Trump claims he has not 'abandoned' a concrete border wall

"Nothing But Compassion" For Migrants, Says Outgoing White House Chief

01 January, 2019

U.S. President Donald Trump on Monday disputed an assertion by his outgoing chief of staff, John Kelly, that the White House has abandoned plans for a solid concrete border wall, writing on Twitter that the idea was "NEVER ABANDONED".

"If he had said to me, 'Do it, or you're fired, '" Kelly insisted he would have resigned, later adding that he told Trump that "the last thing in my view that you need in the chief of staff is someone that looks at every issue through a political lens".

Trump says a wall is needed along the whole border to keep out migrants trying to enter the country illegally, casting them as an "invasion" force of risky criminals.

Earlier Sunday, Graham told Bash on the same program that he hoped to end the shutdown by offering Democrats incentives to get them to vote for wall funding.

While the president threatened on Friday to close the southern United States border with Mexico over the shutdown, the White House shifted their focus and placed the blame on Democratic House Leader Nancy Pelosi. There's little indication of any imminent agreement to resolve the standoff before the new Congress convenes on January 3.Trump is demanding $5 billion for the wall, while Democratic leaders proposed $1.3 billion for border security.

The package does not include the $5 billion Trump wants for the wall on the southern border.

Former White House Communications Director Anthony Scaramucci said Sunday that President Trump's strategies heading into 2019 are very beneficial to Americans.

The retired Marine general said Trump often pressed him on his legal authority to do certain actions, asking, "Why can't we do [something] this way?"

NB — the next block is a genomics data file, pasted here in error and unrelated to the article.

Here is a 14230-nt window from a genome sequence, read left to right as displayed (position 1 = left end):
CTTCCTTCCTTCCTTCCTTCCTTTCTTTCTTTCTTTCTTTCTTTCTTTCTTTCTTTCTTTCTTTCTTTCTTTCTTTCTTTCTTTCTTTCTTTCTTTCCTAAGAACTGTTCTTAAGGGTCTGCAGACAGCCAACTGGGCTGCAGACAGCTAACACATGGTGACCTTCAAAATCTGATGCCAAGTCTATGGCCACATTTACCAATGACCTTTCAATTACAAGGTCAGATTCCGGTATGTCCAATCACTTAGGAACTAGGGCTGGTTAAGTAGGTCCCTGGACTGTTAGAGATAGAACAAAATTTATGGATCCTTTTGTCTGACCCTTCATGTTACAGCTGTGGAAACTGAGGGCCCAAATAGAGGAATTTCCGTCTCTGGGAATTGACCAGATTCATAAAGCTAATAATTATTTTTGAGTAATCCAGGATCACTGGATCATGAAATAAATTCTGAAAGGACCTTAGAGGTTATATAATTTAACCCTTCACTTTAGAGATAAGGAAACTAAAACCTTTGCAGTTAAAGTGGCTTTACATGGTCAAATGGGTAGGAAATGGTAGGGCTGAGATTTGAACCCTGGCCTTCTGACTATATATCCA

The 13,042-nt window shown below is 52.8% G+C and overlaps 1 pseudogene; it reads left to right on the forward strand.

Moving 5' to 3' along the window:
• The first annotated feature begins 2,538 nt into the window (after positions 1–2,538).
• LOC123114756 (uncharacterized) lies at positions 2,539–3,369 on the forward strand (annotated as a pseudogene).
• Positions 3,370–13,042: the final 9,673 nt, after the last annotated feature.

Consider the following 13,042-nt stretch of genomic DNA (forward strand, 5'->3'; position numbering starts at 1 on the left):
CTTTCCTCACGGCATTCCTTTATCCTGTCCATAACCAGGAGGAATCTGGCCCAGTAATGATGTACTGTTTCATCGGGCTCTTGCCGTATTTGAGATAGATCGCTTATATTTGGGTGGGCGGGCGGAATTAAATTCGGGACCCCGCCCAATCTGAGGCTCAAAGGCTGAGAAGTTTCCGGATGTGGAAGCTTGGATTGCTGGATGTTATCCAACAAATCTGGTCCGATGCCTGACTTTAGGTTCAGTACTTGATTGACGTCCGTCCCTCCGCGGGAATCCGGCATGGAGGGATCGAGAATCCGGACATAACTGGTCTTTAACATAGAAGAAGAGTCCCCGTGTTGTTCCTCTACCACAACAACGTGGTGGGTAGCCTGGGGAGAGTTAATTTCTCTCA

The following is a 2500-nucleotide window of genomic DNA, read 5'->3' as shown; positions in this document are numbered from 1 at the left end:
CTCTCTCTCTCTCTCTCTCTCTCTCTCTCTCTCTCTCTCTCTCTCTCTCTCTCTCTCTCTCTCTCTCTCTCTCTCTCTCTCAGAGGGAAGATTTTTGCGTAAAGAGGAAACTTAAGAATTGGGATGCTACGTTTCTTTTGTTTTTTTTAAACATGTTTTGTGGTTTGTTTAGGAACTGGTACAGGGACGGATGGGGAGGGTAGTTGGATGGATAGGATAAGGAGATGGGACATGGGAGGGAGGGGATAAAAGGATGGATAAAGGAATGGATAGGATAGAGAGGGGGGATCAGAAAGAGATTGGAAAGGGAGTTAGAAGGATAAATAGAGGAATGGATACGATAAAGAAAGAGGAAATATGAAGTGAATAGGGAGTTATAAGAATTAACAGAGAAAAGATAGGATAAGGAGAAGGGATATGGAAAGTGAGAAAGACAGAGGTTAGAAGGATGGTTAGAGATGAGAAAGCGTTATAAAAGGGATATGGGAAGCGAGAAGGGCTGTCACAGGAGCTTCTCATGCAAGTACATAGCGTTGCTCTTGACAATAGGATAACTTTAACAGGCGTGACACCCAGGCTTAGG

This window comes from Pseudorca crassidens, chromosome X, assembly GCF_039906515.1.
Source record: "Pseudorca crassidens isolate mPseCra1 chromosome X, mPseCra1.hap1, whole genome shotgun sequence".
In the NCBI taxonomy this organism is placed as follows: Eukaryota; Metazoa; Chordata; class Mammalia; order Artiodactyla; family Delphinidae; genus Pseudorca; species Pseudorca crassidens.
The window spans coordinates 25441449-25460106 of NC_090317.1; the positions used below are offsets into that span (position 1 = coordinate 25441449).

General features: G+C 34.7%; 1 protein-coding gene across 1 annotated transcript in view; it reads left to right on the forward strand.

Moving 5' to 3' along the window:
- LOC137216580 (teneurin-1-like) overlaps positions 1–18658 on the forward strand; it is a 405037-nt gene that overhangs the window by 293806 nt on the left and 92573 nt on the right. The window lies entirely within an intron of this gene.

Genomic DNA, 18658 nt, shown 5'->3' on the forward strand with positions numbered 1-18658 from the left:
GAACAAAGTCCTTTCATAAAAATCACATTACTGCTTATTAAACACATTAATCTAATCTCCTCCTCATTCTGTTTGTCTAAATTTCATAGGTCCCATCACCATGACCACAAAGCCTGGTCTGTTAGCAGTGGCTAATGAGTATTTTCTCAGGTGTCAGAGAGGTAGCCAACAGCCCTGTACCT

Fox News has learned that behind the scenes this weekend, several senators are discussing a new potential compromise to end the ongoing partial federal government shutdown.

Kevin McAleenan, the commissioner of US Customs and Border Protection, said on ABC's "This Week" that investment in Central America was one element of a "multi-faceted problem" that also requires funding border security.

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"Democrats are not going to give us any money for a wall, border security, without getting something themselves", Graham said. Trump disputes Kelly's comments on the wall.

Mr. Trump is counting on public support as he holds out for $5 billion to build the wall. The Senate on December 21 failed to muster the votes needed to pass Republican-backed House legislation that included Trump's wall funding.

Her first order of business is expected to be passing a bill to fund the federal departments that are closed, without providing extra resources for Trump's border wall.

"We are far apart", White House press secretary Sarah Sanders told CBS on Friday, claiming of Democrats, "They've left the table all together".

On New Year's Eve, the government shutdown entered its ninth day with no clear indication that a deal between Trump and Democrats can be reached on the spending bill.

"And the most mysterious unexplainable part in all of this is why the president decided he would rather deal with House Democrats than House Republicans in order to avert, or get his way out of, a government shutdown". But at least one Senate Republican says it's time to move past the blame game. What's unclear is whether the Republican-led Senate, under Majority Leader Mitch McConnell, will consider it or if Trump would sign it into law.

Right-wing columnist Ann Coulter - author of In Trump We Trust - recently predicted he will not be re-elected.

Trump says Democrats supported border security funding before, though that funding provided for fencing, not a wall.

The partial government shutdown is in its second week over Trump's demand for $5bn for the wall.

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